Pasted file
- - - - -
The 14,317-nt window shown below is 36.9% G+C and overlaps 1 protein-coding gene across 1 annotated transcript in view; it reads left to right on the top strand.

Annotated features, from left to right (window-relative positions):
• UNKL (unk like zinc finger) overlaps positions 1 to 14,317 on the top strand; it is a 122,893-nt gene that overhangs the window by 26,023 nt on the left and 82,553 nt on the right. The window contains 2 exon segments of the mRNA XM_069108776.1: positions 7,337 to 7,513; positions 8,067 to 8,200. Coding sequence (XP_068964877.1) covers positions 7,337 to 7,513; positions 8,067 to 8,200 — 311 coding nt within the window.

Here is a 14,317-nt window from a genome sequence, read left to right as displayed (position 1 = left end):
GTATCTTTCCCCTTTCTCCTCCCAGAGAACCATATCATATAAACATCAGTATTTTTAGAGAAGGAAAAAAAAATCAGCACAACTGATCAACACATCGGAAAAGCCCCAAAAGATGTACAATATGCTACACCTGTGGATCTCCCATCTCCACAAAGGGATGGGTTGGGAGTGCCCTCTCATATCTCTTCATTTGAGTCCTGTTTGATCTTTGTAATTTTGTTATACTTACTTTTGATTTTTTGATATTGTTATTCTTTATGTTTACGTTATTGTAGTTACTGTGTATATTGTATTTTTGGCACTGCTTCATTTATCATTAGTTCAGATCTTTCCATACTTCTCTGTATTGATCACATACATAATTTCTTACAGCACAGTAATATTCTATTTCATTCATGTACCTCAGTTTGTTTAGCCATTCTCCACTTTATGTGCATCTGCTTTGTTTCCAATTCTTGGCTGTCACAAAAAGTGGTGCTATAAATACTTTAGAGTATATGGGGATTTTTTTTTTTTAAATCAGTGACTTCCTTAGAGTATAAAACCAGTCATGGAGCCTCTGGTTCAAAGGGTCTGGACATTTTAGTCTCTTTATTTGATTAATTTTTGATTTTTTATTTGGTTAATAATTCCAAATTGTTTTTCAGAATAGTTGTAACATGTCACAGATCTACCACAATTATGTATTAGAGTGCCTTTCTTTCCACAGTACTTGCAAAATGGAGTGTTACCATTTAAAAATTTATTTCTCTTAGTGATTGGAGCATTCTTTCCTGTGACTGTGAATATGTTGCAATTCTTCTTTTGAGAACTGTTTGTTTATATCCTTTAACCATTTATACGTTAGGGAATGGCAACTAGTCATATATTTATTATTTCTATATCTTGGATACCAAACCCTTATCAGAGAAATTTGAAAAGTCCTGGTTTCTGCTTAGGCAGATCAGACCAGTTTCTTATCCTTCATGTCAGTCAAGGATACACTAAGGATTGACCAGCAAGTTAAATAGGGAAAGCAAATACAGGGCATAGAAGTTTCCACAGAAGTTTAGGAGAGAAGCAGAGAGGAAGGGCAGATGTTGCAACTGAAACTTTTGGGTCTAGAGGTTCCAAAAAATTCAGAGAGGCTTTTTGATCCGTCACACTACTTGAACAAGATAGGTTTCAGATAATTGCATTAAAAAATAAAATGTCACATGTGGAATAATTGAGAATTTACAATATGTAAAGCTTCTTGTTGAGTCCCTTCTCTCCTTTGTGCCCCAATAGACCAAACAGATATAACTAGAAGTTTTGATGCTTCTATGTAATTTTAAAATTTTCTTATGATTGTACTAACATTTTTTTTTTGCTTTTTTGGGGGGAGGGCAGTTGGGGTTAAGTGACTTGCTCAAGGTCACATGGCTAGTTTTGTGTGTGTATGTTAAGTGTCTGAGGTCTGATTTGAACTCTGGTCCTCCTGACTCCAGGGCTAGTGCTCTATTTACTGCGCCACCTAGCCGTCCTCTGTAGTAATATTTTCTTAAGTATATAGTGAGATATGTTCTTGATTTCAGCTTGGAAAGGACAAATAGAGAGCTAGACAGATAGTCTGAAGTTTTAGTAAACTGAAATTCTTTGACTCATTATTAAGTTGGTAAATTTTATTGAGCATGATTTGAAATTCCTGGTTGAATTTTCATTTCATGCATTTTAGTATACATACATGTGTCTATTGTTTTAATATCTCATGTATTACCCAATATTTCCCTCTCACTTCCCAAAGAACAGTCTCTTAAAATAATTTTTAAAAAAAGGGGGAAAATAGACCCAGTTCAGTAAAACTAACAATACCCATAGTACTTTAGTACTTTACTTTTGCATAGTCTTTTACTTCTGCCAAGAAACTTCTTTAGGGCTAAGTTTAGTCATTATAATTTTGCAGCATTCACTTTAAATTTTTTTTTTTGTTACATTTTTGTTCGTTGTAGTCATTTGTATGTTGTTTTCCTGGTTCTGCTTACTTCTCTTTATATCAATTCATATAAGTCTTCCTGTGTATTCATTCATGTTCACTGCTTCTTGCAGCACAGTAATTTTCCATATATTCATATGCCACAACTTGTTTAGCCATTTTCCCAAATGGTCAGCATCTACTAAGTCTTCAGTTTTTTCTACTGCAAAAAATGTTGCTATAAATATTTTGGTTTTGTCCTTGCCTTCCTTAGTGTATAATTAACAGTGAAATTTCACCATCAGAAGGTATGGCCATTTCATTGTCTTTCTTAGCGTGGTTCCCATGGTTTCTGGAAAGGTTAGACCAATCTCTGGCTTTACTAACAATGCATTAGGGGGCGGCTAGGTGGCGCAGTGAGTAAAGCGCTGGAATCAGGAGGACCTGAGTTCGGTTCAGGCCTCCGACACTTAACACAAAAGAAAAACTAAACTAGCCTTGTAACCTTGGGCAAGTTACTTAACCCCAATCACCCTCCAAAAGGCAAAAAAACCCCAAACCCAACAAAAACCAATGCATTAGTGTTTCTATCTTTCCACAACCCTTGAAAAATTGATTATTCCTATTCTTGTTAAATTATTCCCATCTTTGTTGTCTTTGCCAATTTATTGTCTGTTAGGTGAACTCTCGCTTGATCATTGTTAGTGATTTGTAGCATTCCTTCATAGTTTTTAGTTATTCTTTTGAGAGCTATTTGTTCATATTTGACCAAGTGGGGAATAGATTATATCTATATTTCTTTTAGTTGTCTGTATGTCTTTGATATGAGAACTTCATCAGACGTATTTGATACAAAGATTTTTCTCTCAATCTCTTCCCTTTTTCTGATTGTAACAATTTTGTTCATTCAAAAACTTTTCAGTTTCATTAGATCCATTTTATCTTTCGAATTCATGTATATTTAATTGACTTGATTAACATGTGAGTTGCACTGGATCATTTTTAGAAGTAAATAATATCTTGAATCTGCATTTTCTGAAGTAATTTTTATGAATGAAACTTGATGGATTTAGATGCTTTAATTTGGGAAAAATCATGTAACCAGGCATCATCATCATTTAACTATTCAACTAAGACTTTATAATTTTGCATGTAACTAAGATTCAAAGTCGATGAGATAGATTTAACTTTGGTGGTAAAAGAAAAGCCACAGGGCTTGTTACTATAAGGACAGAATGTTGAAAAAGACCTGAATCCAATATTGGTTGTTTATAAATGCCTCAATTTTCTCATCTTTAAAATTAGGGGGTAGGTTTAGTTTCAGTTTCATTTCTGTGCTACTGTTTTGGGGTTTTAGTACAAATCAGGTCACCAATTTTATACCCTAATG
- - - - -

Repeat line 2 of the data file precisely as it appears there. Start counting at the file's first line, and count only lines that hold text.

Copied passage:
Annotated features, from left to right (window-relative positions):